White police officers who say the San Francisco Police Department uses a biased promotional system that favors black and female candidates named the city, county, police department, the police commission, Police Chief William Scott, Mayor London Breed and several others in a lawsuit filed in federal court Tuesday.
A dozen SFPD employees claim they were overlooked for promotions to sergeant, lieutenant and captain because they are white and male, save for one retired officer who says that her status as a white lesbian is why she was passed over for a lieutenant’s post.
The officers, represented by M. Greg Mullanax of the Law Office of M. Greg Mullanax in Fresno, California, claim lower-scoring black and female officers get promoted over white and male contenders because of the department’s race and gender quota system, creating a “pernicious atmosphere of confusion, obfuscation and blatant discrimination.”
The complaint claims the foundation for SFPD’s promotional system has been shaped by a class action filed on behalf of black officers facing discrimination in the 1970s. After Officers for Justice v. Civil Service Comm’n in 1973, the police department began using a “banding” procedure to comply with a consent decree to hire a greater number of minority and female employees, according to the complaint.
Instead of a strict ranking order, a statistically derived band was used to advantage minority officers, and all the officers that fell within the band’s range were considered to be on the same footing in regards to knowledge, skills and abilities for promotional purposes. Although the consent decree ended in 1998, the complaint alleges that the banding system remains intact.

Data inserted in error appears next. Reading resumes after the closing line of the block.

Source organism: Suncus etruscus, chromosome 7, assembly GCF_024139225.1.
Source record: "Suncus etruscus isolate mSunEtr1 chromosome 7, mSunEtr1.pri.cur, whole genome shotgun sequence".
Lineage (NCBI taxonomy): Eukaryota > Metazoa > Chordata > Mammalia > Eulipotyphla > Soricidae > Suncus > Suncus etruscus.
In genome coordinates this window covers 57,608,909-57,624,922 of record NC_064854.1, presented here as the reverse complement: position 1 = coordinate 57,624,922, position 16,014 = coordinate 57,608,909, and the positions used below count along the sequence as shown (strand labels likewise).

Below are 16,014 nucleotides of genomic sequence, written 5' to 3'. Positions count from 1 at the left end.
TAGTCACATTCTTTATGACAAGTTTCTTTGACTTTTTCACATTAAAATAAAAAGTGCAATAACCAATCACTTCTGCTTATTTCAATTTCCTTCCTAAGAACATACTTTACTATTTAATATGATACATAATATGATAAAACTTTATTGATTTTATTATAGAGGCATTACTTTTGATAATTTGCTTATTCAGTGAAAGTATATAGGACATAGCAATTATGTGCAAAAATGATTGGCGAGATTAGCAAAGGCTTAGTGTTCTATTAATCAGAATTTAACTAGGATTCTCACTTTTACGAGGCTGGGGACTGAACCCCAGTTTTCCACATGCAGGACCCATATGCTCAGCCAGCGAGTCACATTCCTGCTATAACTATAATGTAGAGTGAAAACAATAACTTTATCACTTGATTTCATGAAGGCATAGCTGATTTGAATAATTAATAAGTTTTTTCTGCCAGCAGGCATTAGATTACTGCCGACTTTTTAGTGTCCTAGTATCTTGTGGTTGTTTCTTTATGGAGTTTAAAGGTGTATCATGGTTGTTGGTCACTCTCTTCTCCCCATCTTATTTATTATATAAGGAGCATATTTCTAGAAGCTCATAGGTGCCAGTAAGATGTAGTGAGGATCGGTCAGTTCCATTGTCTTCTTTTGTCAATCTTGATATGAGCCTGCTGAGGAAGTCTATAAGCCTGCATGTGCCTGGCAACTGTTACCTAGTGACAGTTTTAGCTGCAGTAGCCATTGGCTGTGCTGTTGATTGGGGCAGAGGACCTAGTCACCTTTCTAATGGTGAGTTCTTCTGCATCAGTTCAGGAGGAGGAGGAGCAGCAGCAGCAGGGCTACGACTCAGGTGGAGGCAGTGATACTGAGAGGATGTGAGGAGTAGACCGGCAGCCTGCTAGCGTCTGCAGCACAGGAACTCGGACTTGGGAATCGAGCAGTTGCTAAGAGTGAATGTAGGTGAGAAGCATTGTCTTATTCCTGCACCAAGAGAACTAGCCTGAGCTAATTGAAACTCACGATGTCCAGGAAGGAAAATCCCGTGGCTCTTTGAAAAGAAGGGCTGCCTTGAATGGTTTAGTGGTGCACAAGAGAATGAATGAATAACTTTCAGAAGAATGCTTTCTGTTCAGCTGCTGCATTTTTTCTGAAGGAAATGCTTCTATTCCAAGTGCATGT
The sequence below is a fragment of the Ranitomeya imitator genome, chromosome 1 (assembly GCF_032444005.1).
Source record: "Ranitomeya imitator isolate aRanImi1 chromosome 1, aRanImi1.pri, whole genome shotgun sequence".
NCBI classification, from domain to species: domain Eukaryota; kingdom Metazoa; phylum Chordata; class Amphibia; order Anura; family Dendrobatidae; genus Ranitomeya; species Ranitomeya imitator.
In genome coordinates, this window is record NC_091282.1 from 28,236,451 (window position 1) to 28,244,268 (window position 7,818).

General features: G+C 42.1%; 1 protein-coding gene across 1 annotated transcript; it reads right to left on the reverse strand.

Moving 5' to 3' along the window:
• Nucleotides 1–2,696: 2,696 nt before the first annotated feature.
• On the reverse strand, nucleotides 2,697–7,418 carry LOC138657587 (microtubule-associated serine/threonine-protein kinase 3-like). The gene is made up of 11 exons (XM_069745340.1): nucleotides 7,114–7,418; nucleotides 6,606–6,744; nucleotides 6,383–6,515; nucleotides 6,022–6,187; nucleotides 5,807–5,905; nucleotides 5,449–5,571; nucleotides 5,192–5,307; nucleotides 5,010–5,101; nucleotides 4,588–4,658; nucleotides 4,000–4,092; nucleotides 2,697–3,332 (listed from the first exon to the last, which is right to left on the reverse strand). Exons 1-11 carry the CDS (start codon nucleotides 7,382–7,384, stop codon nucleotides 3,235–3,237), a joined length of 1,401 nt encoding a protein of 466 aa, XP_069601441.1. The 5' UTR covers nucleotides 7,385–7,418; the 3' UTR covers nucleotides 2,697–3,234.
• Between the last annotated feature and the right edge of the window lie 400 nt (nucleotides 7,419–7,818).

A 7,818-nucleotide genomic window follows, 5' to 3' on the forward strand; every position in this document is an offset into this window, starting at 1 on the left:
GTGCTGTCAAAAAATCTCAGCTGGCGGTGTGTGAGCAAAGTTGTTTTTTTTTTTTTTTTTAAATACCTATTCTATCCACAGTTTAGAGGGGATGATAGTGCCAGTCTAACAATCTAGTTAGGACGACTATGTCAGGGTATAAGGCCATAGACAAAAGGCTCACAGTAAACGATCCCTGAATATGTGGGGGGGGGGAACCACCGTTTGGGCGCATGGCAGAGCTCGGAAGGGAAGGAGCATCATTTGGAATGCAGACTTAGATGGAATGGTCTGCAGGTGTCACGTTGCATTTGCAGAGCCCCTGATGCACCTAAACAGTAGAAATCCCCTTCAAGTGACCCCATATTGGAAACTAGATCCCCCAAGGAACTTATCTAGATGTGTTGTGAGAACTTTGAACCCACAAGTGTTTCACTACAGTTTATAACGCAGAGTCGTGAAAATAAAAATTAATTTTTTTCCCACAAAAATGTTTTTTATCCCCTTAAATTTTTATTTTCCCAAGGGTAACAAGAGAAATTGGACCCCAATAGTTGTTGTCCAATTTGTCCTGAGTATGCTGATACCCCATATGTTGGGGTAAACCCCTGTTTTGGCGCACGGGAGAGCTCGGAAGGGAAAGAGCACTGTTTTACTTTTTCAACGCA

The officers allege that the SFPD has a history of discrimination against white males, and the complaint cites a handful of additional examples dating from 1983 to 2019. In August 2017, the city created a list of potential sergeants. The city used the “Rule of 10” when making its appointments, “which allows the city to move 10 ranks down the list from the last person selected” to increase the number of black and women sergeants, according to the complaint.
“The selections from the Sergeant’s promotional list reveal that white officers were passed over at a rate of nearly 3 to 1, as compared to black officers,” Mullanax writes in the complaint. “Put in its most stark terms, white officers comprised 63.5% of the total candidate pool (combining both promotional rounds) but accounted for only 46% of candidates selected in total, as compared to the 100% success rate for black officers.”
Mullanax did not respond to a request for comment at the time of publication.
The SFPD uses lawful, merit-based, competitive civil service examinations in making promotions, said John Coté, communications director for the Office of City Attorney Dennis Herrera, whom the SFPD referred to for comment. “This system is enshrined in the City’s Charter and Civil Service Rules,” Coté said in a statement. “It’s designed to provide qualified individuals with the chance for advancement while ensuring fair treatment without regard to race, gender, religion, age or other status. We will review this lawsuit and address it in court.”
The officers claim they “have and continue to suffer serious injury, including but not limited to, extreme mental anguish, extreme embarrassment, extreme humiliation, anxiety and emotional distress” as a result of the discrimination. They demand a jury trial to seek damages, injunctive and equitable relief and attorney fees.